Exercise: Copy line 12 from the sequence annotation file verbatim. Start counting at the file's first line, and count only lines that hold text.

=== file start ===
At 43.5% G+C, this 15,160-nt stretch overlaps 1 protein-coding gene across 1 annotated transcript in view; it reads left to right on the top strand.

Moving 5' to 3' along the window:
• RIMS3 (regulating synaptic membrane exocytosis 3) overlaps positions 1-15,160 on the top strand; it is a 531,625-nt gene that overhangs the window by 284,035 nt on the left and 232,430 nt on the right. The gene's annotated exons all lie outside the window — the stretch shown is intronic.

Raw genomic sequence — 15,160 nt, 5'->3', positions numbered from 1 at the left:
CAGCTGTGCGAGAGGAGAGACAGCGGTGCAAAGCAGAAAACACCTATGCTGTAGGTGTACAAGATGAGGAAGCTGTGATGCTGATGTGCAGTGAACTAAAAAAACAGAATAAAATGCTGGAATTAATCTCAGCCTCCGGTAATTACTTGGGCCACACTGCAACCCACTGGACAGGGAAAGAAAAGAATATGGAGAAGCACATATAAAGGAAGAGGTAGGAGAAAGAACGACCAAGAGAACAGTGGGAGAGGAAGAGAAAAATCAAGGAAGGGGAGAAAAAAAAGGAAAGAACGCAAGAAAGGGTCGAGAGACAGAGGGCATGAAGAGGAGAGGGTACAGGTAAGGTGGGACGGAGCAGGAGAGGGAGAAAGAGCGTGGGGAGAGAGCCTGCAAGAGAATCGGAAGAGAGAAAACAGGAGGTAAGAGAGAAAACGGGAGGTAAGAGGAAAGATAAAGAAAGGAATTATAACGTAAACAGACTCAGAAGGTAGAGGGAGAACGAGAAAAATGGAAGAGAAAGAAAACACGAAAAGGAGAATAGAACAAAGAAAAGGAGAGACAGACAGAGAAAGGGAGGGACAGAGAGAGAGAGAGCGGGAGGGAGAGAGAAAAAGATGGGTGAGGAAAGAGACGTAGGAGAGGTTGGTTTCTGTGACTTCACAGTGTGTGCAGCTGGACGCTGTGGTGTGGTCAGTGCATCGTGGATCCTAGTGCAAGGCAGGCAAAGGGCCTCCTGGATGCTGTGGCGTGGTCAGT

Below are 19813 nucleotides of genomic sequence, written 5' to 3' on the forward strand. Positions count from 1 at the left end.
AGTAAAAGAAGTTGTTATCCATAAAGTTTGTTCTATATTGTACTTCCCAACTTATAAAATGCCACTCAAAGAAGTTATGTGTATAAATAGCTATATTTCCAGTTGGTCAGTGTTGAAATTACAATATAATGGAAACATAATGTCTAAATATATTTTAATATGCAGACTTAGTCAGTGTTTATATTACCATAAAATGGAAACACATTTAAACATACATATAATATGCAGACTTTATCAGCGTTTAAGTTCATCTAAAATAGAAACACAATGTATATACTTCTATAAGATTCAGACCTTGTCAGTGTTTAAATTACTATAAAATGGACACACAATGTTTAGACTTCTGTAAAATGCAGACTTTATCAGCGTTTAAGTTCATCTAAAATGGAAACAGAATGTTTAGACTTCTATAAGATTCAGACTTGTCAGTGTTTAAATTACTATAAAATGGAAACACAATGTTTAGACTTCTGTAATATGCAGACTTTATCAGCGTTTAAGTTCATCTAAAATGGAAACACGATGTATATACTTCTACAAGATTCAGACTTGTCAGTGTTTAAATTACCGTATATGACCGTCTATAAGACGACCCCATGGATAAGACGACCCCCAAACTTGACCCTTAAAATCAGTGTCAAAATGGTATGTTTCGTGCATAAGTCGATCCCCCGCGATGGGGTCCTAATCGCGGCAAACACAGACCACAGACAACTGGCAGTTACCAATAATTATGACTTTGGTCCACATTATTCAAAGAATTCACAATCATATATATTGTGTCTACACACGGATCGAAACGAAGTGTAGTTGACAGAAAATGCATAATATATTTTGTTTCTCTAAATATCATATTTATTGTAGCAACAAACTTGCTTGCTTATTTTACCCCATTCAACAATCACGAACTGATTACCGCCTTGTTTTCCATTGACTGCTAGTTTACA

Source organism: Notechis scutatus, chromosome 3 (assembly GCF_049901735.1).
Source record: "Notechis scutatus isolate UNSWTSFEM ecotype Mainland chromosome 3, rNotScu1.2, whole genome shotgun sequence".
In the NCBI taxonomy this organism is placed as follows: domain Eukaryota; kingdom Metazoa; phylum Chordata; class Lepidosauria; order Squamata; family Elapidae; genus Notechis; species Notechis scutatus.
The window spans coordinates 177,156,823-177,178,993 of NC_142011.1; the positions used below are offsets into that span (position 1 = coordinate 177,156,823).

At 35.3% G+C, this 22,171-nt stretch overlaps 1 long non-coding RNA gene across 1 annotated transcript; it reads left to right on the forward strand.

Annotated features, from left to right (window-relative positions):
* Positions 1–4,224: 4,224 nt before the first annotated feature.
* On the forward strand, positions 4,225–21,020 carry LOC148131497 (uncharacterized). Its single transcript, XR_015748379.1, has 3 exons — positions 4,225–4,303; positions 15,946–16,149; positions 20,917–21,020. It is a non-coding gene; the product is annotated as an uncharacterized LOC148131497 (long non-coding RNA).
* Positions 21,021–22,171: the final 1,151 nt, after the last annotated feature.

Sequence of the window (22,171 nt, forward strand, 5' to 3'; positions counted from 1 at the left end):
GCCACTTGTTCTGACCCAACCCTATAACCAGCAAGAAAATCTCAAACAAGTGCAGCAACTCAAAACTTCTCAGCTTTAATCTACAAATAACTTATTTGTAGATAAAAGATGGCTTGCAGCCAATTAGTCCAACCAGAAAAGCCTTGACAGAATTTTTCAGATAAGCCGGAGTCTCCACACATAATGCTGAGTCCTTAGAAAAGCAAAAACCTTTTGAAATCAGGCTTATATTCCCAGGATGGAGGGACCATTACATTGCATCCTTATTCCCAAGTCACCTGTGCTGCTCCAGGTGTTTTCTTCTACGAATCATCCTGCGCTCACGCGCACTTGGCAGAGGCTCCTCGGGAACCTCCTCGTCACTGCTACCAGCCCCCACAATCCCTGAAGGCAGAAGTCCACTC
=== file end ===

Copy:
At 35.3% G+C, this 22,171-nt stretch overlaps 1 long non-coding RNA gene across 1 annotated transcript; it reads left to right on the forward strand.